The Breed

Soooooo, you think you want a pug, do you? Of course, you do! But get the fact here and let’s make sure! DFW Pug Rescue wants our pugs to leave our care and go to their forever home! 

The Facts

Pugs are people dogs! They generally come in two colors: fawn (tan) or black. They were bred in the 16th century to be companion dogs. They are often referred to as “Velcro Dogs” because where you are is where they are or want to be. They are considered to be medium sized dogs. They are known for their temperament which is friendly, outgoing, playful and even-tempered. Pugs, like other mammals, have energy levels that suit their age at the time. Pug puppies are high energy and very playful while senior pugs are couch potatoes for the most part, except at meal time. Pugs are indoor dogs! They cannot be left outside at all in the summer and only for limited periods of time in cool weather. They need exercise, and most enjoy going on walks – even senior pugs. Be careful to walk your pug in the early morning or late evening or night in summer. Pugs have short airways and do not have the ability to cool themselves by panting as other long-snouted dogs do. So they can easily over heat.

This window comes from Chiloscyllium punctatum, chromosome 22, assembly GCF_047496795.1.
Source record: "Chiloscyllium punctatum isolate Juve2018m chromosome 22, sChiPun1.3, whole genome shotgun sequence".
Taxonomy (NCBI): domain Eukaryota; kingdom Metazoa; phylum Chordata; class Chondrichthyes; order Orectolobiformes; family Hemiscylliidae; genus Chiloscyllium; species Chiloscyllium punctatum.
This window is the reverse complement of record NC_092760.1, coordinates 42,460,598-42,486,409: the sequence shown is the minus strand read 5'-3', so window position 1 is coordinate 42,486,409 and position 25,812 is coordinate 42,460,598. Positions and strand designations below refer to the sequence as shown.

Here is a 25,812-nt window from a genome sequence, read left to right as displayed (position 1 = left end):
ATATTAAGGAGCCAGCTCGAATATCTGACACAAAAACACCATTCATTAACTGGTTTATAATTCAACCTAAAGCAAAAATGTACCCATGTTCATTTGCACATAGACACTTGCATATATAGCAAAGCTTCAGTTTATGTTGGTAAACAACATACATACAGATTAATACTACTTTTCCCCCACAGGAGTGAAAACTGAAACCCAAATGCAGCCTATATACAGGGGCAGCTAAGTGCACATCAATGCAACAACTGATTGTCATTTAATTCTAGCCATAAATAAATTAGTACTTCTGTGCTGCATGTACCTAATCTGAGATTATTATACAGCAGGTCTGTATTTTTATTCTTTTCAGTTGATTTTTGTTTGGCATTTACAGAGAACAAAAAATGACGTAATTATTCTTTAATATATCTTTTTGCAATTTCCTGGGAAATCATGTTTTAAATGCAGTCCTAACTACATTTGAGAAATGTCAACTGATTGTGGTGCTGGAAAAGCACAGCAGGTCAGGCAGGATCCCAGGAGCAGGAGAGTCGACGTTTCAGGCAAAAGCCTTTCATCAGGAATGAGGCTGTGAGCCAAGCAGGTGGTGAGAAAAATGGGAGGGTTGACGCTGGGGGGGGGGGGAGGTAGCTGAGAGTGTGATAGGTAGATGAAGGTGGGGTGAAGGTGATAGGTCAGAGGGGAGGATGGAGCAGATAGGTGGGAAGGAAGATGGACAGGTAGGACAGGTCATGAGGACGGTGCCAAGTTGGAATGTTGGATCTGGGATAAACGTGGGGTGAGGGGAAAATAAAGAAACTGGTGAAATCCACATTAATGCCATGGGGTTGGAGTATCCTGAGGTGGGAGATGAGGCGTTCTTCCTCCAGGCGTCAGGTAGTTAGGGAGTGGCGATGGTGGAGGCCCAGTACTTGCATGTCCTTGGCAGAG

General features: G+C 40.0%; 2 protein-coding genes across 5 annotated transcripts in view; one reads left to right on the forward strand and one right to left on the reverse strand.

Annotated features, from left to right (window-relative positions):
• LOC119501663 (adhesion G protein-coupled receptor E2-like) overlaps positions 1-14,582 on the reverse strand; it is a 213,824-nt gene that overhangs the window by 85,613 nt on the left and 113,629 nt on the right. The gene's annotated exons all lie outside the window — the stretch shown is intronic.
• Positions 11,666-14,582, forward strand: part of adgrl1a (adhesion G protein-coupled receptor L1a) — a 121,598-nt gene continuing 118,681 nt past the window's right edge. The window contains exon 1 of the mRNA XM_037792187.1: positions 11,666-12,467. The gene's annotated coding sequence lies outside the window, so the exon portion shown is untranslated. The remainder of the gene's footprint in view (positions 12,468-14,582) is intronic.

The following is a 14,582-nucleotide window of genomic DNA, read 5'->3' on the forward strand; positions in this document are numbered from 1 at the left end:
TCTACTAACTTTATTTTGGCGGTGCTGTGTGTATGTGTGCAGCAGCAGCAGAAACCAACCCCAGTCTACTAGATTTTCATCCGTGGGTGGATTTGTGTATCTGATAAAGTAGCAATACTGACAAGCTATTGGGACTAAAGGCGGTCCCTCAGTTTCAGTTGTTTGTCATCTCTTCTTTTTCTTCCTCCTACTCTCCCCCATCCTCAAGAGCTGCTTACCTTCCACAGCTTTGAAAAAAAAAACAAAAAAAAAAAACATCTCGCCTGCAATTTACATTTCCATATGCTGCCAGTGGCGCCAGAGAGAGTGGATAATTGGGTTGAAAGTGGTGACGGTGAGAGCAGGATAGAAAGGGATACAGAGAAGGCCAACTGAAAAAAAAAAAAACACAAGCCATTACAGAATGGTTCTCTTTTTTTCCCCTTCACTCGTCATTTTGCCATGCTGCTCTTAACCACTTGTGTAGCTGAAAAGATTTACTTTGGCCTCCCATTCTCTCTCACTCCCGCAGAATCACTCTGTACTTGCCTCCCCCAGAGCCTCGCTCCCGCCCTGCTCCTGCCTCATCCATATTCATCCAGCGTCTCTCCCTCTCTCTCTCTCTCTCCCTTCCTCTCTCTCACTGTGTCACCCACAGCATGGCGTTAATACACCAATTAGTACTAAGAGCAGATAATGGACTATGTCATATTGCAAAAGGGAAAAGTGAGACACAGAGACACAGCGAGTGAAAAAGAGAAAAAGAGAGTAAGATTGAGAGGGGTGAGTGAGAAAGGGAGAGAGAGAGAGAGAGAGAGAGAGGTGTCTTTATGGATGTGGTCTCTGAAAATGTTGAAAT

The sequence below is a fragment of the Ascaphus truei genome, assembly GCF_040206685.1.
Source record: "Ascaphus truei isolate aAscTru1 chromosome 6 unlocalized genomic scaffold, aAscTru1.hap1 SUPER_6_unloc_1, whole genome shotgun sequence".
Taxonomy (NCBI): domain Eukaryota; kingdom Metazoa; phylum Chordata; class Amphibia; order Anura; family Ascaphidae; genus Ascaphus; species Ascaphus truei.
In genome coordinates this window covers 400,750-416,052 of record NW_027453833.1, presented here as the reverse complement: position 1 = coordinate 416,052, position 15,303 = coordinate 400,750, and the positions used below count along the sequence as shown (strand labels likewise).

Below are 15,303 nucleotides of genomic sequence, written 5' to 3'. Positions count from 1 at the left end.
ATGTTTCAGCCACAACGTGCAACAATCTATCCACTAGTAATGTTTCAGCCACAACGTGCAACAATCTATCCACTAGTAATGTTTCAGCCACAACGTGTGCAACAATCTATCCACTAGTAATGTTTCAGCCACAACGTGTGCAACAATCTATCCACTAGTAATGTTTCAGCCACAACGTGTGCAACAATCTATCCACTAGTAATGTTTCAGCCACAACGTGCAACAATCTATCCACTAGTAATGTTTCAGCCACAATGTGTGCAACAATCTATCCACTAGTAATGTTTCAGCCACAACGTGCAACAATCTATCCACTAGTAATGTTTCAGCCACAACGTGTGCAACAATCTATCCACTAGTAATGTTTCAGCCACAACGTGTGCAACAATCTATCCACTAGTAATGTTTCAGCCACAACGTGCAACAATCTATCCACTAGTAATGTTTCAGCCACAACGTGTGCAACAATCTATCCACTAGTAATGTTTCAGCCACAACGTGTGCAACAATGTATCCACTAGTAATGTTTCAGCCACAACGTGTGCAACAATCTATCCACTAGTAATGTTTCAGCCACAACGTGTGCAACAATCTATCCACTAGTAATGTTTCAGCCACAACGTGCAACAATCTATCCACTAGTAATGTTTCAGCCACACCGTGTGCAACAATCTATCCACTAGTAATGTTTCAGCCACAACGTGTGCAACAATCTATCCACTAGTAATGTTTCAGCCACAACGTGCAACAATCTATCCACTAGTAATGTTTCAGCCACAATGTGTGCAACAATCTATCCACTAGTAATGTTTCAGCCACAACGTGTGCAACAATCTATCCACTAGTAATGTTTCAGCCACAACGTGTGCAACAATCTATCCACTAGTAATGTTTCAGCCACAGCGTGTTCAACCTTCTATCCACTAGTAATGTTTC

dfwpugs-breed-01Depending on the gender of the pug, they can range from 10 inches to 14 inches tall. A good weight for an adult pug will average 14 to 18 pounds. However, pugs are always hungry and are especially talented at pleading; so many of our rescued pugs weigh a tad more than that from time to time! Pugs live from 12 to 15 years. Like all dogs, pugs benefit from training. They are food motivated and easily trained!

What is the down side to owning a pug, you ask? Obviously, we here at DFWPRC LOVE pugs and see no downside. But if we are being perfectly honest, you should be aware that pugs shed – a LOT! Also, pugs snore – some not so much; some like freight trains! Pugs often have breathing issues because of their short airways and often have eye issues because of their cute, big eyes. 

The Emotions